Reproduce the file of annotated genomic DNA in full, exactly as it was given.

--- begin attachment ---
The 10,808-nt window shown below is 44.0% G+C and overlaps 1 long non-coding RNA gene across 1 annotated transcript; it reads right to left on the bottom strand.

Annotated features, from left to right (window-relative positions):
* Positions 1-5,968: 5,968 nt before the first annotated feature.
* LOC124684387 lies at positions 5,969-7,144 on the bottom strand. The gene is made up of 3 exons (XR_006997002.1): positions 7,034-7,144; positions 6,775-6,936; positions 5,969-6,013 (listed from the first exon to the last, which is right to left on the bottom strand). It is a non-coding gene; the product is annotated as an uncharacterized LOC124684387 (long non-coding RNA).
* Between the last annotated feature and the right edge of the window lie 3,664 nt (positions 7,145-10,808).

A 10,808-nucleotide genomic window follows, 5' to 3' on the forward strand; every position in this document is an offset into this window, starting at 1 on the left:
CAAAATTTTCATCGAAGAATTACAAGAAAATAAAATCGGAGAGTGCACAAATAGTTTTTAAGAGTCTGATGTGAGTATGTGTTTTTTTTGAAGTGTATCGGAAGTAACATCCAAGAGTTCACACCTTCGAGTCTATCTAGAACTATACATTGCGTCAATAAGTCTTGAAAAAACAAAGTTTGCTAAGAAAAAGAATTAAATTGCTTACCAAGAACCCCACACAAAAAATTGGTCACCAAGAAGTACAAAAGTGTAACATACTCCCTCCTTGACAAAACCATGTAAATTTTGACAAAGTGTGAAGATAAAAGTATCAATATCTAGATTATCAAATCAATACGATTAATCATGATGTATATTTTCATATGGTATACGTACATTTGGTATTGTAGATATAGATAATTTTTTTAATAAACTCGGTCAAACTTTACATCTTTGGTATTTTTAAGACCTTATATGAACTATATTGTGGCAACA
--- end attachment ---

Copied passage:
The 10,808-nt window shown below is 44.0% G+C and overlaps 1 long non-coding RNA gene across 1 annotated transcript; it reads right to left on the bottom strand.

Annotated features, from left to right (window-relative positions):
* Positions 1-5,968: 5,968 nt before the first annotated feature.
* LOC124684387 lies at positions 5,969-7,144 on the bottom strand. The gene is made up of 3 exons (XR_006997002.1): positions 7,034-7,144; positions 6,775-6,936; positions 5,969-6,013 (listed from the first exon to the last, which is right to left on the bottom strand). It is a non-coding gene; the product is annotated as an uncharacterized LOC124684387 (long non-coding RNA).
* Between the last annotated feature and the right edge of the window lie 3,664 nt (positions 7,145-10,808).

A 10,808-nucleotide genomic window follows, 5' to 3' on the forward strand; every position in this document is an offset into this window, starting at 1 on the left:
CAAAATTTTCATCGAAGAATTACAAGAAAATAAAATCGGAGAGTGCACAAATAGTTTTTAAGAGTCTGATGTGAGTATGTGTTTTTTTTGAAGTGTATCGGAAGTAACATCCAAGAGTTCACACCTTCGAGTCTATCTAGAACTATACATTGCGTCAATAAGTCTTGAAAAAACAAAGTTTGCTAAGAAAAAGAATTAAATTGCTTACCAAGAACCCCACACAAAAAATTGGTCACCAAGAAGTACAAAAGTGTAACATACTCCCTCCTTGACAAAACCATGTAAATTTTGACAAAGTGTGAAGATAAAAGTATCAATATCTAGATTATCAAATCAATACGATTAATCATGATGTATATTTTCATATGGTATACGTACATTTGGTATTGTAGATATAGATAATTTTTTTAATAAACTCGGTCAAACTTTACATCTTTGGTATTTTTAAGACCTTATATGAACTATATTGTGGCAACA